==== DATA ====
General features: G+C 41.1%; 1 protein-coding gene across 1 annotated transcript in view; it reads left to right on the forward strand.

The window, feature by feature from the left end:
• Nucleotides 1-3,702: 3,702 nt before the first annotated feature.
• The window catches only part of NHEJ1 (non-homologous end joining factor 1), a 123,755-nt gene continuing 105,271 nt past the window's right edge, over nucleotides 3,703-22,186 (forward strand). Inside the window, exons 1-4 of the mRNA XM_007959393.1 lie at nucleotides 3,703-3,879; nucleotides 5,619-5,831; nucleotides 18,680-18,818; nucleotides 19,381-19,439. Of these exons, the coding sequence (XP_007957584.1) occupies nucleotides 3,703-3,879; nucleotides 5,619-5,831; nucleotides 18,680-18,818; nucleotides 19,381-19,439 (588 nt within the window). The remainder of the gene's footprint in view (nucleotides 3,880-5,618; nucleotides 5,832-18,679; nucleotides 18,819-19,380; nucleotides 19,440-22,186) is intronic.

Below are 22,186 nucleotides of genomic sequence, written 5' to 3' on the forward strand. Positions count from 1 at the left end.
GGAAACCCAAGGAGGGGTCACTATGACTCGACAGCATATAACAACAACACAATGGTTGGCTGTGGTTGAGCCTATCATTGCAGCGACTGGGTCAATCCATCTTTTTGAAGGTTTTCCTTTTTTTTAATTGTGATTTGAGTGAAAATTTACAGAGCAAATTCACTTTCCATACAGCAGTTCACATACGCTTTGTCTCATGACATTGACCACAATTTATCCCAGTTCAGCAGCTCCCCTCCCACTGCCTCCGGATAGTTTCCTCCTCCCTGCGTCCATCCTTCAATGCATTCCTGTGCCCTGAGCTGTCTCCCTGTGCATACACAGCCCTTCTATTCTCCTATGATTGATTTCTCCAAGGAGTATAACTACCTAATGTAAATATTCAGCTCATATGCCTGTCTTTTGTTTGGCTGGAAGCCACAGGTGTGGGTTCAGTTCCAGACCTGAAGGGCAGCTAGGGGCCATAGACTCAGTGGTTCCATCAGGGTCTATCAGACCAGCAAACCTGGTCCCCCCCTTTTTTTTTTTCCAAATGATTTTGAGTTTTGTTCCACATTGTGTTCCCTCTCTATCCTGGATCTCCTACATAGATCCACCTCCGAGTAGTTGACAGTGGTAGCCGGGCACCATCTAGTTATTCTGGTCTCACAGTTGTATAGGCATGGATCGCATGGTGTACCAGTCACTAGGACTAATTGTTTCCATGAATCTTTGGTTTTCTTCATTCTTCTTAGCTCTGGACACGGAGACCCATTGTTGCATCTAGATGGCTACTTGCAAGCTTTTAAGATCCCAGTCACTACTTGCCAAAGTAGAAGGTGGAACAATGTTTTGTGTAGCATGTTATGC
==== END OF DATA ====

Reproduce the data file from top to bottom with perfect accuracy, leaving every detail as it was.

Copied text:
General features: G+C 41.1%; 1 protein-coding gene across 1 annotated transcript in view; it reads left to right on the forward strand.

The window, feature by feature from the left end:
• Nucleotides 1-3,702: 3,702 nt before the first annotated feature.
• The window catches only part of NHEJ1 (non-homologous end joining factor 1), a 123,755-nt gene continuing 105,271 nt past the window's right edge, over nucleotides 3,703-22,186 (forward strand). Inside the window, exons 1-4 of the mRNA XM_007959393.1 lie at nucleotides 3,703-3,879; nucleotides 5,619-5,831; nucleotides 18,680-18,818; nucleotides 19,381-19,439. Of these exons, the coding sequence (XP_007957584.1) occupies nucleotides 3,703-3,879; nucleotides 5,619-5,831; nucleotides 18,680-18,818; nucleotides 19,381-19,439 (588 nt within the window). The remainder of the gene's footprint in view (nucleotides 3,880-5,618; nucleotides 5,832-18,679; nucleotides 18,819-19,380; nucleotides 19,440-22,186) is intronic.

Below are 22,186 nucleotides of genomic sequence, written 5' to 3' on the forward strand. Positions count from 1 at the left end.
GGAAACCCAAGGAGGGGTCACTATGACTCGACAGCATATAACAACAACACAATGGTTGGCTGTGGTTGAGCCTATCATTGCAGCGACTGGGTCAATCCATCTTTTTGAAGGTTTTCCTTTTTTTTAATTGTGATTTGAGTGAAAATTTACAGAGCAAATTCACTTTCCATACAGCAGTTCACATACGCTTTGTCTCATGACATTGACCACAATTTATCCCAGTTCAGCAGCTCCCCTCCCACTGCCTCCGGATAGTTTCCTCCTCCCTGCGTCCATCCTTCAATGCATTCCTGTGCCCTGAGCTGTCTCCCTGTGCATACACAGCCCTTCTATTCTCCTATGATTGATTTCTCCAAGGAGTATAACTACCTAATGTAAATATTCAGCTCATATGCCTGTCTTTTGTTTGGCTGGAAGCCACAGGTGTGGGTTCAGTTCCAGACCTGAAGGGCAGCTAGGGGCCATAGACTCAGTGGTTCCATCAGGGTCTATCAGACCAGCAAACCTGGTCCCCCCCTTTTTTTTTTTCCAAATGATTTTGAGTTTTGTTCCACATTGTGTTCCCTCTCTATCCTGGATCTCCTACATAGATCCACCTCCGAGTAGTTGACAGTGGTAGCCGGGCACCATCTAGTTATTCTGGTCTCACAGTTGTATAGGCATGGATCGCATGGTGTACCAGTCACTAGGACTAATTGTTTCCATGAATCTTTGGTTTTCTTCATTCTTCTTAGCTCTGGACACGGAGACCCATTGTTGCATCTAGATGGCTACTTGCAAGCTTTTAAGATCCCAGTCACTACTTGCCAAAGTAGAAGGTGGAACAATGTTTTGTGTAGCATGTTATGC